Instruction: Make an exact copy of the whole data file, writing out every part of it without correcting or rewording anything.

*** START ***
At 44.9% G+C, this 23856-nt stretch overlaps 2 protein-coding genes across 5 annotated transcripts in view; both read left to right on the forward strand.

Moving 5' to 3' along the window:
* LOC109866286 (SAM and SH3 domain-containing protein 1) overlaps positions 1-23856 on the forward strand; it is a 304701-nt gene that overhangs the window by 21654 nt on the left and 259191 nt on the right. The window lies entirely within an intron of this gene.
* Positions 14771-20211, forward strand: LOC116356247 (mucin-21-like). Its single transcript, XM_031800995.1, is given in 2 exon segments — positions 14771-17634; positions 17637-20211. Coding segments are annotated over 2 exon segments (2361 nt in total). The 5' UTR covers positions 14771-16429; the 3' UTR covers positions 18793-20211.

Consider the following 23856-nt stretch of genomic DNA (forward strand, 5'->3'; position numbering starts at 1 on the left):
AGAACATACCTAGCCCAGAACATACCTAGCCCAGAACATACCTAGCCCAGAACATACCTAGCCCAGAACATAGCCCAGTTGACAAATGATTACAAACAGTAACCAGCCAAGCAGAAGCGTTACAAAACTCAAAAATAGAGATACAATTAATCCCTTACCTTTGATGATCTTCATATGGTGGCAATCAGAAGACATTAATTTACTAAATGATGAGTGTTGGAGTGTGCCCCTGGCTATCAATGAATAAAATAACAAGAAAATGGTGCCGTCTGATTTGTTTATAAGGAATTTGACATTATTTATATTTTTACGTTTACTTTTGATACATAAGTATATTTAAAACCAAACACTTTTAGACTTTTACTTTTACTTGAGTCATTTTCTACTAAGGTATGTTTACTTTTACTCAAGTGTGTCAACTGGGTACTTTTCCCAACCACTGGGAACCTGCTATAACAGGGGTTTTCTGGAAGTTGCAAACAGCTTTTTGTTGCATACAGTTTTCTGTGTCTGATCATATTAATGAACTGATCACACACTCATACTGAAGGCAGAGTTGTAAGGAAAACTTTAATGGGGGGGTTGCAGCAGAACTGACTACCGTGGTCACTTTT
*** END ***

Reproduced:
At 44.9% G+C, this 23856-nt stretch overlaps 2 protein-coding genes across 5 annotated transcripts in view; both read left to right on the forward strand.

Moving 5' to 3' along the window:
* LOC109866286 (SAM and SH3 domain-containing protein 1) overlaps positions 1-23856 on the forward strand; it is a 304701-nt gene that overhangs the window by 21654 nt on the left and 259191 nt on the right. The window lies entirely within an intron of this gene.
* Positions 14771-20211, forward strand: LOC116356247 (mucin-21-like). Its single transcript, XM_031800995.1, is given in 2 exon segments — positions 14771-17634; positions 17637-20211. Coding segments are annotated over 2 exon segments (2361 nt in total). The 5' UTR covers positions 14771-16429; the 3' UTR covers positions 18793-20211.

Consider the following 23856-nt stretch of genomic DNA (forward strand, 5'->3'; position numbering starts at 1 on the left):
AGAACATACCTAGCCCAGAACATACCTAGCCCAGAACATACCTAGCCCAGAACATACCTAGCCCAGAACATAGCCCAGTTGACAAATGATTACAAACAGTAACCAGCCAAGCAGAAGCGTTACAAAACTCAAAAATAGAGATACAATTAATCCCTTACCTTTGATGATCTTCATATGGTGGCAATCAGAAGACATTAATTTACTAAATGATGAGTGTTGGAGTGTGCCCCTGGCTATCAATGAATAAAATAACAAGAAAATGGTGCCGTCTGATTTGTTTATAAGGAATTTGACATTATTTATATTTTTACGTTTACTTTTGATACATAAGTATATTTAAAACCAAACACTTTTAGACTTTTACTTTTACTTGAGTCATTTTCTACTAAGGTATGTTTACTTTTACTCAAGTGTGTCAACTGGGTACTTTTCCCAACCACTGGGAACCTGCTATAACAGGGGTTTTCTGGAAGTTGCAAACAGCTTTTTGTTGCATACAGTTTTCTGTGTCTGATCATATTAATGAACTGATCACACACTCATACTGAAGGCAGAGTTGTAAGGAAAACTTTAATGGGGGGGTTGCAGCAGAACTGACTACCGTGGTCACTTTT